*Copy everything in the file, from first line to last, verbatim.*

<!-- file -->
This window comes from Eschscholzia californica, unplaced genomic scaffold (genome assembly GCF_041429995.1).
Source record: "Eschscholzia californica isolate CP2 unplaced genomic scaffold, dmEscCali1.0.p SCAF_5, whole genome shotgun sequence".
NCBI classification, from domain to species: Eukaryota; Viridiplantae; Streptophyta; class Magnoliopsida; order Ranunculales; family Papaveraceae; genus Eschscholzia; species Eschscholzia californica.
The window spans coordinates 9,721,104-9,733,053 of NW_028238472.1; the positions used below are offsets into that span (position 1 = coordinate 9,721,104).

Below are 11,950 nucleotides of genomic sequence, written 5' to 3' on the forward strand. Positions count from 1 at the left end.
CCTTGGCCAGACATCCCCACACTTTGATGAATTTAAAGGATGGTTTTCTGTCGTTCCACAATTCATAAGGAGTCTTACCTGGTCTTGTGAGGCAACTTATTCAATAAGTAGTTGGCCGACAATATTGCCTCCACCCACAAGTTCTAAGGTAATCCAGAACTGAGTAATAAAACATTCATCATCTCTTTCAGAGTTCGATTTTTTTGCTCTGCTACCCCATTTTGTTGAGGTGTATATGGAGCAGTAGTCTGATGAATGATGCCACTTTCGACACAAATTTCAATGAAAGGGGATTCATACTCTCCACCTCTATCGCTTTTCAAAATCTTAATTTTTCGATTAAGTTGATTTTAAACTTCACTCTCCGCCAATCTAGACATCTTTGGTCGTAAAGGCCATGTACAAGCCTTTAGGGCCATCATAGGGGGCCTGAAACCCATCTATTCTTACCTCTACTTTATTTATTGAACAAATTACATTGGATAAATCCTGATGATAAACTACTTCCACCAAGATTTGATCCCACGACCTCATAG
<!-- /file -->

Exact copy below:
This window comes from Eschscholzia californica, unplaced genomic scaffold (genome assembly GCF_041429995.1).
Source record: "Eschscholzia californica isolate CP2 unplaced genomic scaffold, dmEscCali1.0.p SCAF_5, whole genome shotgun sequence".
NCBI classification, from domain to species: Eukaryota; Viridiplantae; Streptophyta; class Magnoliopsida; order Ranunculales; family Papaveraceae; genus Eschscholzia; species Eschscholzia californica.
The window spans coordinates 9,721,104-9,733,053 of NW_028238472.1; the positions used below are offsets into that span (position 1 = coordinate 9,721,104).

Below are 11,950 nucleotides of genomic sequence, written 5' to 3' on the forward strand. Positions count from 1 at the left end.
CCTTGGCCAGACATCCCCACACTTTGATGAATTTAAAGGATGGTTTTCTGTCGTTCCACAATTCATAAGGAGTCTTACCTGGTCTTGTGAGGCAACTTATTCAATAAGTAGTTGGCCGACAATATTGCCTCCACCCACAAGTTCTAAGGTAATCCAGAACTGAGTAATAAAACATTCATCATCTCTTTCAGAGTTCGATTTTTTTGCTCTGCTACCCCATTTTGTTGAGGTGTATATGGAGCAGTAGTCTGATGAATGATGCCACTTTCGACACAAATTTCAATGAAAGGGGATTCATACTCTCCACCTCTATCGCTTTTCAAAATCTTAATTTTTCGATTAAGTTGATTTTAAACTTCACTCTCCGCCAATCTAGACATCTTTGGTCGTAAAGGCCATGTACAAGCCTTTAGGGCCATCATAGGGGGCCTGAAACCCATCTATTCTTACCTCTACTTTATTTATTGAACAAATTACATTGGATAAATCCTGATGATAAACTACTTCCACCAAGATTTGATCCCACGACCTCATAG